Making the Most of Your College Essays

Now is that anxious time of year when college-bound high school seniors are making final decisions about where to apply, struggling with those dreaded application essays, and balancing all of that with making the most of senior year. It’s an exciting time often involving a fair amount of stress, but there are at least a few legitimate short cuts that can help you successfully manage it all.

For students applying to schools that utilize the Common Application, the same essay can typically be used at all the schools. For those applying at non-CA, moderately selective schools, or some combination of those schools with Common App institutions, you can very likely either use the same essay or essays, or find a way to integrate portions of your other essay into one with a slightly different focus.

Here is a quick run-down of the current set of six Common App questions that students have to choose from, in abbreviated form. Many colleges, whether CA members or not, use similar questions:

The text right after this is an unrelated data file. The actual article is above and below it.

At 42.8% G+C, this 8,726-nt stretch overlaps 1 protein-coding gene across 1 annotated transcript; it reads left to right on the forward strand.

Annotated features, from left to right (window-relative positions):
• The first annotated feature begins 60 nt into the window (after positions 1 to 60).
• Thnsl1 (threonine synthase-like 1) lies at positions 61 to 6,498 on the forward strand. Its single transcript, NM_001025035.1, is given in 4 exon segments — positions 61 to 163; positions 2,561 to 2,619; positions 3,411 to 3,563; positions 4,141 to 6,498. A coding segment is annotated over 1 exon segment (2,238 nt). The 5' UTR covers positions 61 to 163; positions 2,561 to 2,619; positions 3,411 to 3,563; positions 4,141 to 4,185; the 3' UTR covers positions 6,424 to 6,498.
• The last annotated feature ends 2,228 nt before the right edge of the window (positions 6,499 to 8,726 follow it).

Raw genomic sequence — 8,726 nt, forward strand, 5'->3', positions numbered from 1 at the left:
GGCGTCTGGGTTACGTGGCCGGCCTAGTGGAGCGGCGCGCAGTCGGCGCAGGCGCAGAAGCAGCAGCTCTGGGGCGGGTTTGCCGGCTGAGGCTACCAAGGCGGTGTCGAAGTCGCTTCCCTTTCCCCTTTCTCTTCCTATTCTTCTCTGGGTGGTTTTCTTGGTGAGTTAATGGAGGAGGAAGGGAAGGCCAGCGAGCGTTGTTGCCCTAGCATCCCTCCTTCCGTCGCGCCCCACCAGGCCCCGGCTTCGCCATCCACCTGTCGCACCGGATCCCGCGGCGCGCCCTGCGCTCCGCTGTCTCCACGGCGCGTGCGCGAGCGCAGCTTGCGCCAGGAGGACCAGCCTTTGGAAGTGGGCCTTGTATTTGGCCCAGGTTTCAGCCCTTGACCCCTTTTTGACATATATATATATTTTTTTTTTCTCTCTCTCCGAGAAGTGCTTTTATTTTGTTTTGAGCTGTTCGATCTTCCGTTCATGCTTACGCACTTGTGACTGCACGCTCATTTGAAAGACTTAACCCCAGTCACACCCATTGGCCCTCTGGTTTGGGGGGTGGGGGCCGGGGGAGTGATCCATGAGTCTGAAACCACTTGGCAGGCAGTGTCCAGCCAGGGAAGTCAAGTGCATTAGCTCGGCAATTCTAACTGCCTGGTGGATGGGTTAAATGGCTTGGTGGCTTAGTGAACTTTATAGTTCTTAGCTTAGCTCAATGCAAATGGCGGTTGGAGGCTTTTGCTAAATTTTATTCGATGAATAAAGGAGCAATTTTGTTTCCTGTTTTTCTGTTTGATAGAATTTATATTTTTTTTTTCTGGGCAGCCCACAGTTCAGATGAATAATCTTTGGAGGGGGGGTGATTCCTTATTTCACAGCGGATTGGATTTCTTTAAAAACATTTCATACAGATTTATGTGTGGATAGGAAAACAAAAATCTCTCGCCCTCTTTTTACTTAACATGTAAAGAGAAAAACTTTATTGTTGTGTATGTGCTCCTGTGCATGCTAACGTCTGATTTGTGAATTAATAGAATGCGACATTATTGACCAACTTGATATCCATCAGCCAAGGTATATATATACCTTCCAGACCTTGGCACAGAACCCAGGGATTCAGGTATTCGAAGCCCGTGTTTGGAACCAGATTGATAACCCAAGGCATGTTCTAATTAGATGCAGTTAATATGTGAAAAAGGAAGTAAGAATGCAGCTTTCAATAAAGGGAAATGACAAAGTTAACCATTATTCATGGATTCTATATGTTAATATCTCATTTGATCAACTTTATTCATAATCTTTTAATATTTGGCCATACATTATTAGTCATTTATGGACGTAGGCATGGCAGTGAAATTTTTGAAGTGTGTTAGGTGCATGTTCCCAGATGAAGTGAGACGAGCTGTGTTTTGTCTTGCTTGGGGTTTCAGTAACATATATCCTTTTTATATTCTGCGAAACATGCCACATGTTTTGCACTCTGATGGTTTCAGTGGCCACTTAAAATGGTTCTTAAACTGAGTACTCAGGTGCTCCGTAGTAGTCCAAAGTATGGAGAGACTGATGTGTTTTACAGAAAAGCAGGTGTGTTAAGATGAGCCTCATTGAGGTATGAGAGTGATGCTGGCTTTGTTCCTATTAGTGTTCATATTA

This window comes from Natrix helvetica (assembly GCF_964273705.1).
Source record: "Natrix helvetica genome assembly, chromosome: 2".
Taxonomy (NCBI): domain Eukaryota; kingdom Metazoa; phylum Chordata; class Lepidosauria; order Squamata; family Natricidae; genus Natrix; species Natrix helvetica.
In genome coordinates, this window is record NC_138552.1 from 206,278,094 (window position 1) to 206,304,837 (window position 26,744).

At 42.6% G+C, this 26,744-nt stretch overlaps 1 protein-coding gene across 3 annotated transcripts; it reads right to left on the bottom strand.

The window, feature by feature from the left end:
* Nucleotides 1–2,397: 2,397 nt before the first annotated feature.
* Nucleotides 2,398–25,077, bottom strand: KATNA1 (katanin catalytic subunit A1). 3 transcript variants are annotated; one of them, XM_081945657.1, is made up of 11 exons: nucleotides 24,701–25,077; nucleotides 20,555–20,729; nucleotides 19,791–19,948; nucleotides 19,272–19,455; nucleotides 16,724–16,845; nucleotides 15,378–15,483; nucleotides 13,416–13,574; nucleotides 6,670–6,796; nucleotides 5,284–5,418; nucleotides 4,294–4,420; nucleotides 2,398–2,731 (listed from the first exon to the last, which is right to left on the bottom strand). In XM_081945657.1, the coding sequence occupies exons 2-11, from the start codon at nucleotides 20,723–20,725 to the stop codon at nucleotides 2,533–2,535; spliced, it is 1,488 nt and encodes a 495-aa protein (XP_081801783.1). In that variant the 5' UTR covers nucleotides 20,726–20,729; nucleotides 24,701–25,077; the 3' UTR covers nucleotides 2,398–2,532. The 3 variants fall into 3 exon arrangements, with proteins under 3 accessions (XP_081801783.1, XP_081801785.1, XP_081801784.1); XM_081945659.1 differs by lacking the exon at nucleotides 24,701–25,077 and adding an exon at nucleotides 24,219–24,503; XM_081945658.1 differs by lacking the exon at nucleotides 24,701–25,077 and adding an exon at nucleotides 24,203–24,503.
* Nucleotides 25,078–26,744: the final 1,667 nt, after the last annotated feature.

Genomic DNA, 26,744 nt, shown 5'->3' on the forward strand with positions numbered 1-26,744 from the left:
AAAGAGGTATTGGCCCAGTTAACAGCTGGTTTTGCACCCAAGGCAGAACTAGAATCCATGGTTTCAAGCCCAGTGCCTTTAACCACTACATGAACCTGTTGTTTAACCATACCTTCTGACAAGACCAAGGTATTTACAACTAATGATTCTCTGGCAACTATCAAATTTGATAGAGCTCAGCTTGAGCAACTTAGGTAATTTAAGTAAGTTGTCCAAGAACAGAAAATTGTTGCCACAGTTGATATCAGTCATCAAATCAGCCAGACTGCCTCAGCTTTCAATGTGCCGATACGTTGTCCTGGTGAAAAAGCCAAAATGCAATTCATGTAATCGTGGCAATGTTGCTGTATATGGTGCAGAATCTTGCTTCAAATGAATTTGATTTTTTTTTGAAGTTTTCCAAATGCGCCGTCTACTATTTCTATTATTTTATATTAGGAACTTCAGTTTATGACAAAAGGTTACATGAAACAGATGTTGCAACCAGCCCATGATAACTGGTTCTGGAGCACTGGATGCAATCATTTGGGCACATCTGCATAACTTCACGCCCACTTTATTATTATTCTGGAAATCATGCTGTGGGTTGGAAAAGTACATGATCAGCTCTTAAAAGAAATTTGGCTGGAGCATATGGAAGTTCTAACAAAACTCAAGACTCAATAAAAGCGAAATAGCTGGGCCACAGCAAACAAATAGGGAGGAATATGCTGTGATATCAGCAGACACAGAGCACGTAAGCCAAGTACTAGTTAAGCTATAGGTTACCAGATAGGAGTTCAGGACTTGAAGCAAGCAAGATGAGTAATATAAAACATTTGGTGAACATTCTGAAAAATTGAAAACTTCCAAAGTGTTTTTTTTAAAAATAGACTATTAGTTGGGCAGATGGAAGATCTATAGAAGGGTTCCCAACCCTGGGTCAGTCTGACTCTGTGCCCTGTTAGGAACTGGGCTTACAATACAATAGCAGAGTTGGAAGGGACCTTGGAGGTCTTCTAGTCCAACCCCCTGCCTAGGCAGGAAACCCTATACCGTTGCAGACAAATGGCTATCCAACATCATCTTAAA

• Relate a significant experience, achievement, risk or dilemma you have faced and describe its impact on you;
  • Share an issue of personal, local, national, or international concern and indicate why it affects you;
  • Describe a person who has had a significant influence in your life and the nature of their influence;
  • Identify a fictional character, historical figure, or creative work that has influenced you, and describe that influence;
  • Write on a topic of your choice.

In my view this is a nice set of topics, permitting a wide range of approaches. Some CA schools pose an additional supplemental question or essay topic.

Exceptions are Ivy League and highly selective schools, which often feature unique and complex essay topics as a way of challenging their applicants. Not long ago I assisted a client applying to all top tier schools by editing and making suggestions on his essays, and it was fascinating experience, which he was very much up for. At the other end of the spectrum is the occasional school with a clunker of an essay topic. To my surprise one such school  is the University of Colorado, which has as one of the longer of two required essays a request that the applicant make a response to the university strategic plan statement.  I have supported more than one student through the agony of this stultifying assignment, and I can only imagine that they get a lot of boring tripe in response; I can’t imagine why they continue to require this topic!